Disaster Innovations

Deadly disasters are spurring innovations that may prevent similar catastrophes from recurring in the future.  Last year’s oil spill in the Gulf of Mexico has paved way for new devices to surface in order to address some of the key problems of the Deepwater Horizon blowout; from the equipment’s failure to seal the well to the lack of technology to contain the spill.

For example, a major target for innovation is called a blowout preventer, a rig’s last line of defense against an out-of-control oil well. Three major manufacturers of blowout preventers- National Oilwell Varco Inc., Cameron International Corp., and General Electric Co. – announced new designs last April that feature stronger, more efficient shear rams to cut through thicker pipe, seal the well and stop an uncontrolled spill. Moreover, Bornemann Pumps, a German company, has invented a type of underwater vacuum that utilizes a high-capacity pump to siphon oil and gas from the leak source. The company argues that its “subsea collection system” is a better way to contain a spill than scooping oil from the sea’s surface or breaking down oil molecules with chemical dispersants. Although the effectiveness of these new technologies are still unclear, it is noteworthy that the oil disaster shed light on key problems and spurred innovation as a result.

While some innovations arise from disasters, some others are ready to be deployed when disaster strikes. Inflatable hospitals, hospitals in the form of a series of tents that rest on an inflatable frame, can be erected in less than 48 hours and come complete with emergency rooms, operating theaters, and intensive care units. This innovation has been particularly useful in disaster-struck areas where local hospitals are severely damaged. Medecins Sans Frontieres has pioneered the use of inflatable hospitals since 2005, in the aftermath of severe earthquake in Pakistan that year and in Haiti in 2010. PermaNet, a type of mosquito net that has been infused with long-lasting anti-mosquito repellant, also proved to be effective during crisis by containing the spread of malaria. It was successfully used after the earthquakes in Pakistan and Haiti where people were forced to live in shelters and malaria remained a serious threat.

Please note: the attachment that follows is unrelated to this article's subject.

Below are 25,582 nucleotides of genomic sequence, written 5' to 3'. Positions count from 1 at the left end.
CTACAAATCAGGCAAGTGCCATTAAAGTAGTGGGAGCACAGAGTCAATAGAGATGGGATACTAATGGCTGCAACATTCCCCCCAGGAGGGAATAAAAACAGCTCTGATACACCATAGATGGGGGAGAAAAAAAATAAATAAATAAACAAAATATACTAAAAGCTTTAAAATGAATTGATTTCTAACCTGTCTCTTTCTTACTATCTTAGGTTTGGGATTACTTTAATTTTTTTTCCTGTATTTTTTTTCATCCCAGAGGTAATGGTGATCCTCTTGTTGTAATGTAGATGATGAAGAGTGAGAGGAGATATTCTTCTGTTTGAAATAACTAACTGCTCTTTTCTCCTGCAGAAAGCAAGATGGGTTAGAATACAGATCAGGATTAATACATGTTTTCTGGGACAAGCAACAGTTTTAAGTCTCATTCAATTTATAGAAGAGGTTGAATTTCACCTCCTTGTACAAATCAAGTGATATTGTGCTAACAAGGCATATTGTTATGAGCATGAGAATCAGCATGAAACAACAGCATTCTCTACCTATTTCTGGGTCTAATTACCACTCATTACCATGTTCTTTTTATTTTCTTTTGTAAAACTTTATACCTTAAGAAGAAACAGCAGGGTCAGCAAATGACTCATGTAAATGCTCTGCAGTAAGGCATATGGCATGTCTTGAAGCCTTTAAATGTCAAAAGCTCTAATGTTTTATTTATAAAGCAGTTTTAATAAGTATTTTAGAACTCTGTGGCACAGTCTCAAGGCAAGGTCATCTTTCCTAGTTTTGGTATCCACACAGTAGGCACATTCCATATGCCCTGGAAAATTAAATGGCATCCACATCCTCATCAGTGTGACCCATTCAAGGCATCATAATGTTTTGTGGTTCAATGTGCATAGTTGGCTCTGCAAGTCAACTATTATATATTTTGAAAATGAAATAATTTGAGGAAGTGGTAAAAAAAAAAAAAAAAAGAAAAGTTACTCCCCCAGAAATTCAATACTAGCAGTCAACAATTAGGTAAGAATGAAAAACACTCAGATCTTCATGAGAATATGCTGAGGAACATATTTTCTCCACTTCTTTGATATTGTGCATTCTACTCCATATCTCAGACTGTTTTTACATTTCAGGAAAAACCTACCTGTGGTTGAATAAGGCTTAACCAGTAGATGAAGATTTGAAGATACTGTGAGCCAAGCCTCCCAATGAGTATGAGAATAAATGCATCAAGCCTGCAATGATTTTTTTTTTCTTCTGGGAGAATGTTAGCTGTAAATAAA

Posted by: Hyun Kyong Lee

Sources: The Wall Street Journal, BBC News

Photo Credit: Deepwater Horizon response courtesy of flickr user Deepwater Horizon Response


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